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Nvidia accused of misrepresenting $1bn worth of crypto mining hardware sales

Disgruntled shareholders continue lawsuit against major chipmaker


A group of shareholders continues to accuse the American chipmaker Nvidia (NVDA) of under-reporting its sales of equipment used to mine cryptocurrencies and of passing off the estimated $1bn raised from these transactions as gaming revenue.

Legal proceedings have rumbled on since 2017.  However, in an amended suit filed last week in California a number of new allegations were made.

The group of shareholders claim that the “Defendants [CEO Jensen Huang and CFO Collette Kress] refused to publicly acknowledge that Nvidia’s proliferating sales were the result of fickle cryptocurrency miners, lest investors discount the company’s stock to reflect the volatility of crypto-related demand.”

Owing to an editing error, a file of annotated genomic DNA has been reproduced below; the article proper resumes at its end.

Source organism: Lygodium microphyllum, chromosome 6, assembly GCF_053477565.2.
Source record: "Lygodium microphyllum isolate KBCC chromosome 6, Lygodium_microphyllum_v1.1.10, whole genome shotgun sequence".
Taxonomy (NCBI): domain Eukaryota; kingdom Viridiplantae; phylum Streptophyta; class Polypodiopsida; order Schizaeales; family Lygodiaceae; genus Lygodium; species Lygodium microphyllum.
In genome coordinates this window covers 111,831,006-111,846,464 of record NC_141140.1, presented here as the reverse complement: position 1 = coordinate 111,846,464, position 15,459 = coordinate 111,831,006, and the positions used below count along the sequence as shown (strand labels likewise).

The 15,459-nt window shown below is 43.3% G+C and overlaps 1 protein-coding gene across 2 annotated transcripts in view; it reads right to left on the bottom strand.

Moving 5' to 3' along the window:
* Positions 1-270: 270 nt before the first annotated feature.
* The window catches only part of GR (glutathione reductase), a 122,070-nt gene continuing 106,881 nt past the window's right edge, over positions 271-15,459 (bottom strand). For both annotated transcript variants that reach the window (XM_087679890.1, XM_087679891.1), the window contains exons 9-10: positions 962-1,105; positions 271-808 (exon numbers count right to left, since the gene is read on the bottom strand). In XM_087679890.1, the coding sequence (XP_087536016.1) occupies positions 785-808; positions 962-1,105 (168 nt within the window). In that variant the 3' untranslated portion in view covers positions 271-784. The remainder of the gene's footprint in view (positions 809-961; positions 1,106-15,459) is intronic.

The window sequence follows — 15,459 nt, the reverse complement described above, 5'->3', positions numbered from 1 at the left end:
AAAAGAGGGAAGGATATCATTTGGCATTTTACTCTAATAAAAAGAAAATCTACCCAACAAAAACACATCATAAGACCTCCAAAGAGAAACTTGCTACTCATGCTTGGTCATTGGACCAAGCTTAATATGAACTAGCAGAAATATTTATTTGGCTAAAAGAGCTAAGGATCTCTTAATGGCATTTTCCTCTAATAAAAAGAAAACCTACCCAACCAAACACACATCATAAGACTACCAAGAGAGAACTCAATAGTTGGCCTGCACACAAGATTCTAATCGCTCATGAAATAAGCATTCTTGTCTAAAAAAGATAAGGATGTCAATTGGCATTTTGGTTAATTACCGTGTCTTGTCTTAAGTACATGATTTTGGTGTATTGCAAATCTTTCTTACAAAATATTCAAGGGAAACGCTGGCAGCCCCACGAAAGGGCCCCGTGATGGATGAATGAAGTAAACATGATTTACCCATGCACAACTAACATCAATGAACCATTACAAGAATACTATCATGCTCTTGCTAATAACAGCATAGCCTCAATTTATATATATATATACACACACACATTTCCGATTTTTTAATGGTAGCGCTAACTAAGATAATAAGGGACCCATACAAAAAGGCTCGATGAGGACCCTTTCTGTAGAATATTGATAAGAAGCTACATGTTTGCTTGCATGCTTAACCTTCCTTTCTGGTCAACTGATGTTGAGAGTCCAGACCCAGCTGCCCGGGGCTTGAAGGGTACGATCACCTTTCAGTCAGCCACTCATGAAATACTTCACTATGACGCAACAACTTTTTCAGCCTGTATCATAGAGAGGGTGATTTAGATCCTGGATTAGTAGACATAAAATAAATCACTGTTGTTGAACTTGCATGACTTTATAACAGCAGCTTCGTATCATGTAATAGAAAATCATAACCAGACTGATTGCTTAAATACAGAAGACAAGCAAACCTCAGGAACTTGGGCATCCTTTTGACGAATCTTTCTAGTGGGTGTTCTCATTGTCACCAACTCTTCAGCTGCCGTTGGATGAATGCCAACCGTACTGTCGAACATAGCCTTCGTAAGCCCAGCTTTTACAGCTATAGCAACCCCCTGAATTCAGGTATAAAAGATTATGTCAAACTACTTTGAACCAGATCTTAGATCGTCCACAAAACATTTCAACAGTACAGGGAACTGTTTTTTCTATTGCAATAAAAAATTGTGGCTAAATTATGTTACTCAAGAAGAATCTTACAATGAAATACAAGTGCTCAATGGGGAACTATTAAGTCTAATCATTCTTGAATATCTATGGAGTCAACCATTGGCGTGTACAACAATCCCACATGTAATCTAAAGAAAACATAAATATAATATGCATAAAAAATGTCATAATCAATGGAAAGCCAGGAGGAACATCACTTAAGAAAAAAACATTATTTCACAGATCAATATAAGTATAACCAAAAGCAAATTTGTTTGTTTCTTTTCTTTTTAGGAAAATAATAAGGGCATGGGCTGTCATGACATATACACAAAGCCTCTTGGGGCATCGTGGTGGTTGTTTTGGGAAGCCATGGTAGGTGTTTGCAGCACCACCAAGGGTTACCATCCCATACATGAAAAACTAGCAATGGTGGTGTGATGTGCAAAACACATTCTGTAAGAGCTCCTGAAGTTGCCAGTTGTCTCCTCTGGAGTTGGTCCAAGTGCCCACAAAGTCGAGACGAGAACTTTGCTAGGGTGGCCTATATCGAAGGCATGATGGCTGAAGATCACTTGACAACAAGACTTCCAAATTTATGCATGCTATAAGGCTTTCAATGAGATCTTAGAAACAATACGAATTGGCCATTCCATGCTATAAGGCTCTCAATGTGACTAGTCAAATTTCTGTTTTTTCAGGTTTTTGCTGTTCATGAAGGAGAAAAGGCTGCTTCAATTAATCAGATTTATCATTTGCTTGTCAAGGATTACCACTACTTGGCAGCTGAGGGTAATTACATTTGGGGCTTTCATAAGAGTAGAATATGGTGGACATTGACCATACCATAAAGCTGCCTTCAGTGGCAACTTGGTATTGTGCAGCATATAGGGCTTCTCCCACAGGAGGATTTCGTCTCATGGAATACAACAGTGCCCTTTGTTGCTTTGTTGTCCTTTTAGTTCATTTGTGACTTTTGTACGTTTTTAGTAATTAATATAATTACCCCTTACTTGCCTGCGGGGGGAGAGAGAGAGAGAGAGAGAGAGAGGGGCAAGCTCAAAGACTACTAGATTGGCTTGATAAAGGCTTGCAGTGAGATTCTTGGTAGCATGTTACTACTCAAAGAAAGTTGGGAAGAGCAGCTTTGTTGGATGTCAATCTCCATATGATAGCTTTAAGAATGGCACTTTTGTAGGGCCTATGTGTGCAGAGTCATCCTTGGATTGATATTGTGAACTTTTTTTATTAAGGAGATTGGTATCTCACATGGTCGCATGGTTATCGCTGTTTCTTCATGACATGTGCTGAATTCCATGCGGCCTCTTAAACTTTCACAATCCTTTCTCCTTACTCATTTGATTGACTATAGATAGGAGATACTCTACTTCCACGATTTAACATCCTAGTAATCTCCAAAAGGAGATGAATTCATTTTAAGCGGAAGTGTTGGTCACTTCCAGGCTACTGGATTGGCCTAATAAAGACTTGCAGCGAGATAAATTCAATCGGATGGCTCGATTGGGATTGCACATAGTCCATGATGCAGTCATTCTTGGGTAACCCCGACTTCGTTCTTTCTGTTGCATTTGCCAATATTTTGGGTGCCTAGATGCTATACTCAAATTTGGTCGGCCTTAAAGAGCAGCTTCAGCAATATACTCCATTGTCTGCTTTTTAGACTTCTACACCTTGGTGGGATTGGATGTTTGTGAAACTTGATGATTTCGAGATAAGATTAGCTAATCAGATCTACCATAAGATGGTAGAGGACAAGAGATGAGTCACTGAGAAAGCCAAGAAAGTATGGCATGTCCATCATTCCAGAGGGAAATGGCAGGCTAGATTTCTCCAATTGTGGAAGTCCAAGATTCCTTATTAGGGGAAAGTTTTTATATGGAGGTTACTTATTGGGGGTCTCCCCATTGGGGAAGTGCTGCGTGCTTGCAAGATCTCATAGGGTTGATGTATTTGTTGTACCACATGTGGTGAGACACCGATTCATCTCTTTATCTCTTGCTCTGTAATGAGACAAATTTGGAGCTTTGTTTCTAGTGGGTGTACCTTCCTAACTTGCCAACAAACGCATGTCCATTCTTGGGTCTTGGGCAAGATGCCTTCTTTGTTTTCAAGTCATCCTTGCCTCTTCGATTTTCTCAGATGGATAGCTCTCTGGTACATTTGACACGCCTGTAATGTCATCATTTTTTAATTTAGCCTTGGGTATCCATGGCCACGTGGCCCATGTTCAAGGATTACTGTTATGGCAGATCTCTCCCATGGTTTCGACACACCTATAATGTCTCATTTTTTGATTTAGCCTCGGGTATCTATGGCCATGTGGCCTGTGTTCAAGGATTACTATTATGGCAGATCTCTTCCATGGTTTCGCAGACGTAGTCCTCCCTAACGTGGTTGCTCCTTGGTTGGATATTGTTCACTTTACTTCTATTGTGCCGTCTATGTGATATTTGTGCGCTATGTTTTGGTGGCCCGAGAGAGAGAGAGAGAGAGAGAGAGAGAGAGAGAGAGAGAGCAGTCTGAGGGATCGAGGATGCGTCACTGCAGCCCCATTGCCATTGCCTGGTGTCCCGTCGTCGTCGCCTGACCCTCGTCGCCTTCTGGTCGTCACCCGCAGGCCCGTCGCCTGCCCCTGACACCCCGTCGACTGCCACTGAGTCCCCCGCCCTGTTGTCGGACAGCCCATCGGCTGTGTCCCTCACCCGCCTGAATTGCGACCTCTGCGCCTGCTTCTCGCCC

The plaintiffs further add that Nvidia senior executives “opted for a strategy that would capitalise on miners’ fervent demand for GeForce GPU [Graphics Processing Unit], while falsely telling investors that the spike in GEForce sales came from gamers, not miners.”

The initial crypto boom of 2017 in which Bitcoin surged to an all-time high of $19,498 helped Nvidia beat its GPU sales targets. However, when the crypto market stabilised in the following year many budding miners ceased operations, sales slumped and the company’s share price plunged by 20 per cent.

The disgruntled shareholders also argue in the latest filing that: "A host of facts support a strong inference that Nvidia and the individual defendants knew or were deliberately reckless in not knowing the true facts concerning the impact of cryptocurrency-related demand on Nvidia’s financial performance when making the misleading statements and omitting the facts.”

To this end, they are now pursuing damages from the company and its executives via a trial by jury for what they describe as a violation of the US Exchange Act .

Nvidia’s share price has surged to an all-time high this month. The veteran chip manufacturer has weathered the Covid-19 storm well, up almost 49 per cent on the year to date.

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